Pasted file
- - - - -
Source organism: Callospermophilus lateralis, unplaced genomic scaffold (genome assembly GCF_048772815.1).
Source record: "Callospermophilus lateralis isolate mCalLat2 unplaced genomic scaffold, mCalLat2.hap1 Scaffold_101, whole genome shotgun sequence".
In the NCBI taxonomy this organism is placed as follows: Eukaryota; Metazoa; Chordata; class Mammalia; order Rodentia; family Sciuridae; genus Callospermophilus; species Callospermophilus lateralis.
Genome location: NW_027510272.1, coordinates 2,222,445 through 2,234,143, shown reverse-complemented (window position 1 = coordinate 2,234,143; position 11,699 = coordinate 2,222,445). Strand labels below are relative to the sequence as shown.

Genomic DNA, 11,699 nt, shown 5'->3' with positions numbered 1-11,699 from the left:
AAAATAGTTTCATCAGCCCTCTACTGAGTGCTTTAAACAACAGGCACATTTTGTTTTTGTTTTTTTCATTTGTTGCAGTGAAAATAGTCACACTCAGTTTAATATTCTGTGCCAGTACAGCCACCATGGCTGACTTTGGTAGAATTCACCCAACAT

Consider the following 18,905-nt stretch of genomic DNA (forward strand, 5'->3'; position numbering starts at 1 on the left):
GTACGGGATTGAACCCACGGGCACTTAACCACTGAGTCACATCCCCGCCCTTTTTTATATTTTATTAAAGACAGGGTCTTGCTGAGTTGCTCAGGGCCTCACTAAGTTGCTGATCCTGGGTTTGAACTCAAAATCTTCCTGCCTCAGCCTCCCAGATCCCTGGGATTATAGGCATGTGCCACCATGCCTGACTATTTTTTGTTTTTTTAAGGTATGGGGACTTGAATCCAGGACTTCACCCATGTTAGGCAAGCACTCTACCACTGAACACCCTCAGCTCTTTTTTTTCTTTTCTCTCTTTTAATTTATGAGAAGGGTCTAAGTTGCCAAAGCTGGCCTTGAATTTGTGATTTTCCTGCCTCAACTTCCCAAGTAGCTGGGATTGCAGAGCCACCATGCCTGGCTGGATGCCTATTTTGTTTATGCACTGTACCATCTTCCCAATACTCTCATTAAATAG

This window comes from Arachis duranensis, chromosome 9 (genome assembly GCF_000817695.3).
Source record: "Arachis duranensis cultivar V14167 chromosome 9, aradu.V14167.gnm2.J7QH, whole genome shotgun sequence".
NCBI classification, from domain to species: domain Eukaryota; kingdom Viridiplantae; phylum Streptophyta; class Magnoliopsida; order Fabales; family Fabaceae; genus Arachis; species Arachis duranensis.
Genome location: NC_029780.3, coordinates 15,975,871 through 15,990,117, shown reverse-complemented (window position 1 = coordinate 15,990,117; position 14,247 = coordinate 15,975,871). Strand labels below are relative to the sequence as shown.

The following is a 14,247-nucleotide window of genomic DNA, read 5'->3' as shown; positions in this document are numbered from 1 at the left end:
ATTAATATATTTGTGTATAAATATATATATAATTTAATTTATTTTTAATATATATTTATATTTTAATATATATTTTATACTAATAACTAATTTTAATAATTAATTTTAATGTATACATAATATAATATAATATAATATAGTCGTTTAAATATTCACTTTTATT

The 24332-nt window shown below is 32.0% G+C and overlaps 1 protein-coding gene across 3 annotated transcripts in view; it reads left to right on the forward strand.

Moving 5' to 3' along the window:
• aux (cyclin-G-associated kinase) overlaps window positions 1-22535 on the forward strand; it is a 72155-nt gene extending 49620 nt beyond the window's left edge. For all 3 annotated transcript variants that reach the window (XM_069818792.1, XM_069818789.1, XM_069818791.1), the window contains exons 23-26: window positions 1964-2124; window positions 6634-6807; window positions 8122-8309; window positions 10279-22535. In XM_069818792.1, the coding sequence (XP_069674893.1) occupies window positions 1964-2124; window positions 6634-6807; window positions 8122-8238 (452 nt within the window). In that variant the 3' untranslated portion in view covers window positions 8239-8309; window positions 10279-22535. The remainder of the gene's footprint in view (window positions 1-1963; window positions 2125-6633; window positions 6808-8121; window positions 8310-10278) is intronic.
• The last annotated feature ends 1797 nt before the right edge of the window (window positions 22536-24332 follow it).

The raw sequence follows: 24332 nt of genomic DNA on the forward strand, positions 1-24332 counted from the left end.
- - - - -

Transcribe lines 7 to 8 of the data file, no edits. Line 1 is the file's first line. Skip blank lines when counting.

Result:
Consider the following 18,905-nt stretch of genomic DNA (forward strand, 5'->3'; position numbering starts at 1 on the left):
GTACGGGATTGAACCCACGGGCACTTAACCACTGAGTCACATCCCCGCCCTTTTTTATATTTTATTAAAGACAGGGTCTTGCTGAGTTGCTCAGGGCCTCACTAAGTTGCTGATCCTGGGTTTGAACTCAAAATCTTCCTGCCTCAGCCTCCCAGATCCCTGGGATTATAGGCATGTGCCACCATGCCTGACTATTTTTTGTTTTTTTAAGGTATGGGGACTTGAATCCAGGACTTCACCCATGTTAGGCAAGCACTCTACCACTGAACACCCTCAGCTCTTTTTTTTCTTTTCTCTCTTTTAATTTATGAGAAGGGTCTAAGTTGCCAAAGCTGGCCTTGAATTTGTGATTTTCCTGCCTCAACTTCCCAAGTAGCTGGGATTGCAGAGCCACCATGCCTGGCTGGATGCCTATTTTGTTTATGCACTGTACCATCTTCCCAATACTCTCATTAAATAG